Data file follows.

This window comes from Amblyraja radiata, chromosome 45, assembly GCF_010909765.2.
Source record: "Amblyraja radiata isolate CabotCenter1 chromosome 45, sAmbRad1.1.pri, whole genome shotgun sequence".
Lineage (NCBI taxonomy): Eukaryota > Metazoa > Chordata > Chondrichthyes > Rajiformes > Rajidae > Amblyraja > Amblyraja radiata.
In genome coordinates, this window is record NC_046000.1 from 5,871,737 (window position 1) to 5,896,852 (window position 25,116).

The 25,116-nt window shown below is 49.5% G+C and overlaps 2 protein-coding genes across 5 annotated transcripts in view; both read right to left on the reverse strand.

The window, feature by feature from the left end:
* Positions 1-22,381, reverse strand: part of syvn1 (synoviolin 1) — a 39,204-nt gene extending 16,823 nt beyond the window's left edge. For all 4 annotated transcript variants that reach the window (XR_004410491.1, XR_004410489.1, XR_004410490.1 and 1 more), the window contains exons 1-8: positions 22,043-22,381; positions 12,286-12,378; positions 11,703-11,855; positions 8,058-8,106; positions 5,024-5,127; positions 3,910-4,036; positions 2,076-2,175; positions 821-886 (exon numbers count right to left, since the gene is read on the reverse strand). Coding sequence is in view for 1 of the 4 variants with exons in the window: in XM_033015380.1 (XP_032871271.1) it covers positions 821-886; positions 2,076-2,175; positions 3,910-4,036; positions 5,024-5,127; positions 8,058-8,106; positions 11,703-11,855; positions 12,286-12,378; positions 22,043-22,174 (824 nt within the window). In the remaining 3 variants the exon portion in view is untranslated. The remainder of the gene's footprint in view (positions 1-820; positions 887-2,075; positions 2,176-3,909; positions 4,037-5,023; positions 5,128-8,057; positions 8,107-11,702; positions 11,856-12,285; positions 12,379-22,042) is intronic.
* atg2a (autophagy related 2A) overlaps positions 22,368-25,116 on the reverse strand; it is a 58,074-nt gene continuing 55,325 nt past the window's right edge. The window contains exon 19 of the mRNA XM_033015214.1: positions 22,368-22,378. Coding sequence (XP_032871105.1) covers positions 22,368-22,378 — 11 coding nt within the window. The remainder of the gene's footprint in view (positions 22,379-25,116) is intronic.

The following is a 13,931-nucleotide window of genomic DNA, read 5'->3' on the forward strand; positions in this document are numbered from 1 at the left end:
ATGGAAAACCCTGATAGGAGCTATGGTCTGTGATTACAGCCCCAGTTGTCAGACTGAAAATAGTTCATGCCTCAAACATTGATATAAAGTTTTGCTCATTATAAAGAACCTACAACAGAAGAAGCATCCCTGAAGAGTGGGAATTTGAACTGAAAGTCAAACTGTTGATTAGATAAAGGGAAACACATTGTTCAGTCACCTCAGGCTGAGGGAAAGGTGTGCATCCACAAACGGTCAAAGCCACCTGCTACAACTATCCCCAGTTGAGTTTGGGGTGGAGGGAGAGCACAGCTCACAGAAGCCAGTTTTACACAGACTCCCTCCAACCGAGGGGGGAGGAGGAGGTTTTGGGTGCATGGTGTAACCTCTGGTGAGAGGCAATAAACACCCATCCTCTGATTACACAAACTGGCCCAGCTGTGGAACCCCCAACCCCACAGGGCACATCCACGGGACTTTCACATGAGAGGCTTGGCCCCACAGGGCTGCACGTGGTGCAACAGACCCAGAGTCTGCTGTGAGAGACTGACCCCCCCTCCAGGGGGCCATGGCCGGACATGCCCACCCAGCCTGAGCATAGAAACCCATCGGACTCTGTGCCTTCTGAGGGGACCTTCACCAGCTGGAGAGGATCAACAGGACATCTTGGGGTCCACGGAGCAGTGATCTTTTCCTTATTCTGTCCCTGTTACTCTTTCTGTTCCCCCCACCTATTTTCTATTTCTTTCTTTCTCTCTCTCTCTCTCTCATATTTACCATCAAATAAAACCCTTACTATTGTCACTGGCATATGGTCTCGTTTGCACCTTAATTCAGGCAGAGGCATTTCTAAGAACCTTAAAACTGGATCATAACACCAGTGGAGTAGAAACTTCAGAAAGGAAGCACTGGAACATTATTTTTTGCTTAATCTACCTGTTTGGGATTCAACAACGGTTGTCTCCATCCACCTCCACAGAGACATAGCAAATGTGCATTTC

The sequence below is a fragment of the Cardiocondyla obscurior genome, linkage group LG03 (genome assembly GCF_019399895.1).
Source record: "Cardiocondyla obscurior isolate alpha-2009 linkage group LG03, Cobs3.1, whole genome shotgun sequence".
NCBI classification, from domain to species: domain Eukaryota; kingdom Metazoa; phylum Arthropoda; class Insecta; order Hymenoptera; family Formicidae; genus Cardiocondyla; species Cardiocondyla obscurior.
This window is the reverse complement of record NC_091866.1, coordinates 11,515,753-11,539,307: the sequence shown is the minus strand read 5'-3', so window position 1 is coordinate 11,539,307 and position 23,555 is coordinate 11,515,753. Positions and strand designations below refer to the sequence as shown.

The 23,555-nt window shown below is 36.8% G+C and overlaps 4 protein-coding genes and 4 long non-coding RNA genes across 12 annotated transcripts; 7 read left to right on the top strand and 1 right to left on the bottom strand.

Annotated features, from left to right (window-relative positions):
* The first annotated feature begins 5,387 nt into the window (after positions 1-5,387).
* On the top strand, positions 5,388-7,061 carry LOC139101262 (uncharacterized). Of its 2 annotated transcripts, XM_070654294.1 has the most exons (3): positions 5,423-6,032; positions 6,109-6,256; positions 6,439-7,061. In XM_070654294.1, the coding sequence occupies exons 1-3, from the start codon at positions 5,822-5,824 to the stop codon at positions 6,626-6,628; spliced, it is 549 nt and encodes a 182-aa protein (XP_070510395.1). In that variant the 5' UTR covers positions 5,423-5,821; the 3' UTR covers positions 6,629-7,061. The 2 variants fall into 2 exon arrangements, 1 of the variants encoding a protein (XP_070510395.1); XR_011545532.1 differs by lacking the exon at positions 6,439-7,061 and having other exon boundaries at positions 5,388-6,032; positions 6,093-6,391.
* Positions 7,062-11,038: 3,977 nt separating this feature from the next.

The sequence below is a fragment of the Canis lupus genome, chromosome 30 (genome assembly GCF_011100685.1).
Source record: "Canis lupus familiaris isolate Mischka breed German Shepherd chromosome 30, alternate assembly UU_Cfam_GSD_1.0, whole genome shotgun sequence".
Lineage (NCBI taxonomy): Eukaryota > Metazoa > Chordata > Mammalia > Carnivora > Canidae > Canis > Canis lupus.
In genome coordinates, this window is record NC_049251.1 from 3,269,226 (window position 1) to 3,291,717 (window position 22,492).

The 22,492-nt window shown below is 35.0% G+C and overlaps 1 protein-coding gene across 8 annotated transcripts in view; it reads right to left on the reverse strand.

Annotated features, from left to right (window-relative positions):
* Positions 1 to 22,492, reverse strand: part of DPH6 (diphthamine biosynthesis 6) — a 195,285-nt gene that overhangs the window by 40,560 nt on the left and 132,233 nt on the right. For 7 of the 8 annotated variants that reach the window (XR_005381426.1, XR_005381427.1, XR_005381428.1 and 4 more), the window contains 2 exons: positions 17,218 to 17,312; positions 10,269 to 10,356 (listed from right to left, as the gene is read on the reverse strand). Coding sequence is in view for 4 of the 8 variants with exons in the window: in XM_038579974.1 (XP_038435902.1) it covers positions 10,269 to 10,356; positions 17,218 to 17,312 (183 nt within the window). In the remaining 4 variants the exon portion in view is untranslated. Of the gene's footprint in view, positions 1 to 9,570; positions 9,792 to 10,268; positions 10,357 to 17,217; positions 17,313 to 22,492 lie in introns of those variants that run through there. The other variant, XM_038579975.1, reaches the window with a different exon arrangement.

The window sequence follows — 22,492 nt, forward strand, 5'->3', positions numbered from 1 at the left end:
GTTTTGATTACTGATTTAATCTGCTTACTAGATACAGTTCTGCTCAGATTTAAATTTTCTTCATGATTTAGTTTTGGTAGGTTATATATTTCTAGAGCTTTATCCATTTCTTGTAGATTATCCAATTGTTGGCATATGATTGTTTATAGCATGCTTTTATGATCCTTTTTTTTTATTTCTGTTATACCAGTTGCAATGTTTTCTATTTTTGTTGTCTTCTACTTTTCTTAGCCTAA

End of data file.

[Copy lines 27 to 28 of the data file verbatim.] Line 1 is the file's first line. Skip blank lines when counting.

The window sequence follows — 22,492 nt, forward strand, 5'->3', positions numbered from 1 at the left end:
GTTTTGATTACTGATTTAATCTGCTTACTAGATACAGTTCTGCTCAGATTTAAATTTTCTTCATGATTTAGTTTTGGTAGGTTATATATTTCTAGAGCTTTATCCATTTCTTGTAGATTATCCAATTGTTGGCATATGATTGTTTATAGCATGCTTTTATGATCCTTTTTTTTTATTTCTGTTATACCAGTTGCAATGTTTTCTATTTTTGTTGTCTTCTACTTTTCTTAGCCTAA